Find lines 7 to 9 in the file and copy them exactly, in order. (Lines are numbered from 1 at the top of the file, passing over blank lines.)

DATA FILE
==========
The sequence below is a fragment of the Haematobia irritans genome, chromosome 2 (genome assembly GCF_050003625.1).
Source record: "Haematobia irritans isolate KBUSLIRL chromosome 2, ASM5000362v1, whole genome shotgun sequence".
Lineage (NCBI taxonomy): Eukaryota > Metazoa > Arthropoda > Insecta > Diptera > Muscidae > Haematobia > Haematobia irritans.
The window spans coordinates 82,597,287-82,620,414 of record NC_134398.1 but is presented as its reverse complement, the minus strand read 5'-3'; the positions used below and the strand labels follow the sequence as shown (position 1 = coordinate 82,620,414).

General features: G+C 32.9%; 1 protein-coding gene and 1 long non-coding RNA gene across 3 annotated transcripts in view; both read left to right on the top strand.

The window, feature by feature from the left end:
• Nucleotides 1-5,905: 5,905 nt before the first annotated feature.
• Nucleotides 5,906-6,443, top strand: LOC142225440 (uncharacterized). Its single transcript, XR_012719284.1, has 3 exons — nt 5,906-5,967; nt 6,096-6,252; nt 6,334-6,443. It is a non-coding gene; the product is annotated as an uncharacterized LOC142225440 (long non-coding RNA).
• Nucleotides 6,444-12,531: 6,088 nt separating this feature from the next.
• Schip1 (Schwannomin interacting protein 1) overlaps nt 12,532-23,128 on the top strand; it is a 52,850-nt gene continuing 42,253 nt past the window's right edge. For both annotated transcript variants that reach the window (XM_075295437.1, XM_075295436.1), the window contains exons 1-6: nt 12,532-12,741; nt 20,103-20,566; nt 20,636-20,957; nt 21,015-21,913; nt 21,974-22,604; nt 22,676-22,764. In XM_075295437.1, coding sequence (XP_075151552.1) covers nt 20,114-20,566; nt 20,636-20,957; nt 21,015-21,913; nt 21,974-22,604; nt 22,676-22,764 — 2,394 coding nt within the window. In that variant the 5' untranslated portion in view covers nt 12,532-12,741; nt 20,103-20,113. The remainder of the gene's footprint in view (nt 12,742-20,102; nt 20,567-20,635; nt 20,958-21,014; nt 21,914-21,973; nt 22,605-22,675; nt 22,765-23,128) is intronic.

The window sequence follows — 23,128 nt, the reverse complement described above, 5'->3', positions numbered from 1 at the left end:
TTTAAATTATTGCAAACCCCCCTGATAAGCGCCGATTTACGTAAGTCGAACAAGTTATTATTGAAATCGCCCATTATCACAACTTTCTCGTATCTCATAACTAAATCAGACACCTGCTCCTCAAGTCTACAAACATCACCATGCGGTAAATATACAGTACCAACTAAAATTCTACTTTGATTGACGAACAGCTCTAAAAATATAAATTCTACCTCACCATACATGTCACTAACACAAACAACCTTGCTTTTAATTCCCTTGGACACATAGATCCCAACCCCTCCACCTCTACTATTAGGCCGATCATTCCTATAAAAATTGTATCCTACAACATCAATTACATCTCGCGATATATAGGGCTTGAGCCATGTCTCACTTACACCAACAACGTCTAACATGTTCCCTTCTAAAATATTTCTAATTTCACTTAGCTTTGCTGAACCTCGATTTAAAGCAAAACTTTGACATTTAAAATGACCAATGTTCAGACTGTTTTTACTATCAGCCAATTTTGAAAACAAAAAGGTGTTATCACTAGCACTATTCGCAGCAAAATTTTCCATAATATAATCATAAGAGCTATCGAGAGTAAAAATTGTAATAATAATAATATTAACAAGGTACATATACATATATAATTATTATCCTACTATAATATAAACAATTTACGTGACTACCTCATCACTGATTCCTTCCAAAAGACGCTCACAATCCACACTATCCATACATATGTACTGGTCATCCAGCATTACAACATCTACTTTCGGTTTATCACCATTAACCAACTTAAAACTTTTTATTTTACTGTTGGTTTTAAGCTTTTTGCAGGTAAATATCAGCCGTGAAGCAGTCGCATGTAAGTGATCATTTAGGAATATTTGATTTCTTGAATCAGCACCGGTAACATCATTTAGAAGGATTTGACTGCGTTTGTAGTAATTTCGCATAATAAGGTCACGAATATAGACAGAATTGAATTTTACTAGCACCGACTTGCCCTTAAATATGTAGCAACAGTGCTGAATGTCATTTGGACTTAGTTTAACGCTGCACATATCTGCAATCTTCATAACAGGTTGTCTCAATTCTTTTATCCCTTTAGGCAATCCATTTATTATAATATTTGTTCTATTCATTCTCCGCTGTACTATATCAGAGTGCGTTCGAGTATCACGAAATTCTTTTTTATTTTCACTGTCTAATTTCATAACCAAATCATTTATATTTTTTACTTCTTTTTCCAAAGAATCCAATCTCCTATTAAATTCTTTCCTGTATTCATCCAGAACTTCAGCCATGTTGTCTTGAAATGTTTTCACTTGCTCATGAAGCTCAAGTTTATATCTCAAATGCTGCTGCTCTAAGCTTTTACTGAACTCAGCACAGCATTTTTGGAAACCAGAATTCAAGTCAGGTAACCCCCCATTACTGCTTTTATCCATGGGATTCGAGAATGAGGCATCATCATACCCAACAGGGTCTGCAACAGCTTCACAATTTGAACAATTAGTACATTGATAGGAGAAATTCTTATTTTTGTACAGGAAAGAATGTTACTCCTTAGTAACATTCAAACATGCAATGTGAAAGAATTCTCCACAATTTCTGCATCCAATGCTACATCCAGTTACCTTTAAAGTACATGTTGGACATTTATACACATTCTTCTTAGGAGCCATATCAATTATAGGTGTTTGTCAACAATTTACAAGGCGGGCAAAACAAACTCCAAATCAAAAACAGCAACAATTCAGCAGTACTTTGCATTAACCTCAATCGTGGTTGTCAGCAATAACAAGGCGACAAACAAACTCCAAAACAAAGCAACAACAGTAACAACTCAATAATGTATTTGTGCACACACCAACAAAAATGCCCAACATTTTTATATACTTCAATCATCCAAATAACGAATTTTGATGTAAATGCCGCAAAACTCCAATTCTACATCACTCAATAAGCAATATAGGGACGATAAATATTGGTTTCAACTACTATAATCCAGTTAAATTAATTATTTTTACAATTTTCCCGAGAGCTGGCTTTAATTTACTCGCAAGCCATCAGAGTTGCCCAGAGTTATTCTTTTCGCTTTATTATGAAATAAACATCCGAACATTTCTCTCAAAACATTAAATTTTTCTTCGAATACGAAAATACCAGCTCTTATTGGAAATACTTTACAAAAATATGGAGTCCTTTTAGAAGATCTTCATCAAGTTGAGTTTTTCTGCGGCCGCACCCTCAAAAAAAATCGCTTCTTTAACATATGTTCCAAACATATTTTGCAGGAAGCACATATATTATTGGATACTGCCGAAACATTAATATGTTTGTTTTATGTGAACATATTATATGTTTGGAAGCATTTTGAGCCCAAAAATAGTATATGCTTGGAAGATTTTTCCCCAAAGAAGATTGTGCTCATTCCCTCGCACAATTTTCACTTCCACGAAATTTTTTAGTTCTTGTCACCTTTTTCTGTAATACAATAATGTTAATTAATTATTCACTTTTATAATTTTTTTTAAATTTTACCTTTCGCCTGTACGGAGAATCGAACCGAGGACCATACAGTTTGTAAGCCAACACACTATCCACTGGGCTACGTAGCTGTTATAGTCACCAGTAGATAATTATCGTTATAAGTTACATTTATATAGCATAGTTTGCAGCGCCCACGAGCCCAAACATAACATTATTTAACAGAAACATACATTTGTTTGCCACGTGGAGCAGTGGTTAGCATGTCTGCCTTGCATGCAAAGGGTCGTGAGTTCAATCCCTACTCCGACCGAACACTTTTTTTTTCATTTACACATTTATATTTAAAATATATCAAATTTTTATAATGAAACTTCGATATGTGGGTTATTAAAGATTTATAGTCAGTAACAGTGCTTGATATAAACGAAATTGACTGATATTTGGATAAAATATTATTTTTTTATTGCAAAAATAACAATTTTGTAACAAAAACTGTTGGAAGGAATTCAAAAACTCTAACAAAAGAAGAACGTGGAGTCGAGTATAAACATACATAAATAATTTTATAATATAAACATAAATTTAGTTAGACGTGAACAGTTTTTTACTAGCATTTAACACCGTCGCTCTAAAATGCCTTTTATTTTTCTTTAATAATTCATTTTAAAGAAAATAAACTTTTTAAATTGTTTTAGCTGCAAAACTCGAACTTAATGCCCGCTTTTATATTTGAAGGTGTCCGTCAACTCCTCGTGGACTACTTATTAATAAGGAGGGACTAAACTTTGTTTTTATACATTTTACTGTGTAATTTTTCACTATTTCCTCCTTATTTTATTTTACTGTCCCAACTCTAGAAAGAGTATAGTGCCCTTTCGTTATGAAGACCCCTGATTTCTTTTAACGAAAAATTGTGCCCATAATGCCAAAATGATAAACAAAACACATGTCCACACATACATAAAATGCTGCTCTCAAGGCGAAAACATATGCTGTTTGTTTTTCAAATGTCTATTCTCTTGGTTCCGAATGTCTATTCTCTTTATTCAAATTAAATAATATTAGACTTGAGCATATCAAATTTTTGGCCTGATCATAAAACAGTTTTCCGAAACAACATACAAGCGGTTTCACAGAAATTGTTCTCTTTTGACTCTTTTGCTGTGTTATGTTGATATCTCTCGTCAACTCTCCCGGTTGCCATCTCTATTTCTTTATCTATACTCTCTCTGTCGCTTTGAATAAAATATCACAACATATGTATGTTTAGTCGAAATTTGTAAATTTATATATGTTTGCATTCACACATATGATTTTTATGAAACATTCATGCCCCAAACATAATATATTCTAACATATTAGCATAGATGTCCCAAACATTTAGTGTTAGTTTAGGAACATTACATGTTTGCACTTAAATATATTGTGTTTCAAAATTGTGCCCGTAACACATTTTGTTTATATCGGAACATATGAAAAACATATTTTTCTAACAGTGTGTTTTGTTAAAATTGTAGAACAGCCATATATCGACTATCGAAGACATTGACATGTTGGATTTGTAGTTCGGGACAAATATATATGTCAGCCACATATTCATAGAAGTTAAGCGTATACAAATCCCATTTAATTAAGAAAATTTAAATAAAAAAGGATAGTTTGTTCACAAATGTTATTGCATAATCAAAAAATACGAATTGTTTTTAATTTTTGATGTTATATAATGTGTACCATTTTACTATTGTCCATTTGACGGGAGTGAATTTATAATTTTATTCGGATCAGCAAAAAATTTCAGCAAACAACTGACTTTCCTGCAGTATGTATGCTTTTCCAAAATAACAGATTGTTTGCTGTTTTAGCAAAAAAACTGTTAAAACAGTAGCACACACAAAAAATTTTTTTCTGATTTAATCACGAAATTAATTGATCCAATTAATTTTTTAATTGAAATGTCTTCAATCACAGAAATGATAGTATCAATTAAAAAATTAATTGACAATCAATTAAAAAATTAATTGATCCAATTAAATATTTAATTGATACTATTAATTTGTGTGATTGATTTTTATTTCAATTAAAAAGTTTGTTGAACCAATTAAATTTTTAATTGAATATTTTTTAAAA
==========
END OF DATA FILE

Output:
• Nucleotides 1-5,905: 5,905 nt before the first annotated feature.
• Nucleotides 5,906-6,443, top strand: LOC142225440 (uncharacterized). Its single transcript, XR_012719284.1, has 3 exons — nt 5,906-5,967; nt 6,096-6,252; nt 6,334-6,443. It is a non-coding gene; the product is annotated as an uncharacterized LOC142225440 (long non-coding RNA).
• Nucleotides 6,444-12,531: 6,088 nt separating this feature from the next.